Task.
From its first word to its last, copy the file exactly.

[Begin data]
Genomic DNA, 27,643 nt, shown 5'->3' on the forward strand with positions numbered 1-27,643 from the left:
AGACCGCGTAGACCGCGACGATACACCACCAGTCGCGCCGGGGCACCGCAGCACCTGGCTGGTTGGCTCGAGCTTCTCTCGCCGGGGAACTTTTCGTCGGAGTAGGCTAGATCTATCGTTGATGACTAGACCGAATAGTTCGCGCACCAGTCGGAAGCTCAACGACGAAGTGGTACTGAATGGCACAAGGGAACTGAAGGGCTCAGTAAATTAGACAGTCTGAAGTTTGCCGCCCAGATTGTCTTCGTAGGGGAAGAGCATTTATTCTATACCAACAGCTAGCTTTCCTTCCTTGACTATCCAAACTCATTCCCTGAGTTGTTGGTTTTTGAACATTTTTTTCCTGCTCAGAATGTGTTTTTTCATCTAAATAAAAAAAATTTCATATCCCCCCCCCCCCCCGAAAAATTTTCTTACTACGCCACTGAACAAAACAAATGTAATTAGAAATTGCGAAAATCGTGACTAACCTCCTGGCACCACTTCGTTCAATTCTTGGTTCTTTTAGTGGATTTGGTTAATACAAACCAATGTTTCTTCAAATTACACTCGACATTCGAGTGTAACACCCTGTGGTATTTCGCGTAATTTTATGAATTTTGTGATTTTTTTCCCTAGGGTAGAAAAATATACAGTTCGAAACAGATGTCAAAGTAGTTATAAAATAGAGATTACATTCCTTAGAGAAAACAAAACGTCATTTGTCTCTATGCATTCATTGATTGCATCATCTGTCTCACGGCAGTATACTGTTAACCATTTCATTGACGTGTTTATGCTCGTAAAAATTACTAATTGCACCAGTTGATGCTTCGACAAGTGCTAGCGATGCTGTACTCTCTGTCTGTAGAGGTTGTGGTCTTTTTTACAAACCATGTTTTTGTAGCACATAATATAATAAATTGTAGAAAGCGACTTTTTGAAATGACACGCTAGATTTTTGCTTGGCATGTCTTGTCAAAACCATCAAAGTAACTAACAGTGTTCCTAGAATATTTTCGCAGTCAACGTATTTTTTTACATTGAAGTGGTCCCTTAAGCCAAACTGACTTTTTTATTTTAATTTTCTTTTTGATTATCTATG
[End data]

Genomic DNA, 27,643 nt, shown 5'->3' on the forward strand with positions numbered 1-27,643 from the left:
AGACCGCGTAGACCGCGACGATACACCACCAGTCGCGCCGGGGCACCGCAGCACCTGGCTGGTTGGCTCGAGCTTCTCTCGCCGGGGAACTTTTCGTCGGAGTAGGCTAGATCTATCGTTGATGACTAGACCGAATAGTTCGCGCACCAGTCGGAAGCTCAACGACGAAGTGGTACTGAATGGCACAAGGGAACTGAAGGGCTCAGTAAATTAGACAGTCTGAAGTTTGCCGCCCAGATTGTCTTCGTAGGGGAAGAGCATTTATTCTATACCAACAGCTAGCTTTCCTTCCTTGACTATCCAAACTCATTCCCTGAGTTGTTGGTTTTTGAACATTTTTTTCCTGCTCAGAATGTGTTTTTTCATCTAAATAAAAAAAATTTCATATCCCCCCCCCCCCCCGAAAAATTTTCTTACTACGCCACTGAACAAAACAAATGTAATTAGAAATTGCGAAAATCGTGACTAACCTCCTGGCACCACTTCGTTCAATTCTTGGTTCTTTTAGTGGATTTGGTTAATACAAACCAATGTTTCTTCAAATTACACTCGACATTCGAGTGTAACACCCTGTGGTATTTCGCGTAATTTTATGAATTTTGTGATTTTTTTCCCTAGGGTAGAAAAATATACAGTTCGAAACAGATGTCAAAGTAGTTATAAAATAGAGATTACATTCCTTAGAGAAAACAAAACGTCATTTGTCTCTATGCATTCATTGATTGCATCATCTGTCTCACGGCAGTATACTGTTAACCATTTCATTGACGTGTTTATGCTCGTAAAAATTACTAATTGCACCAGTTGATGCTTCGACAAGTGCTAGCGATGCTGTACTCTCTGTCTGTAGAGGTTGTGGTCTTTTTTACAAACCATGTTTTTGTAGCACATAATATAATAAATTGTAGAAAGCGACTTTTTGAAATGACACGCTAGATTTTTGCTTGGCATGTCTTGTCAAAACCATCAAAGTAACTAACAGTGTTCCTAGAATATTTTCGCAGTCAACGTATTTTTTTACATTGAAGTGGTCCCTTAAGCCAAACTGACTTTTTTATTTTAATTTTCTTTTTGATTATCTATG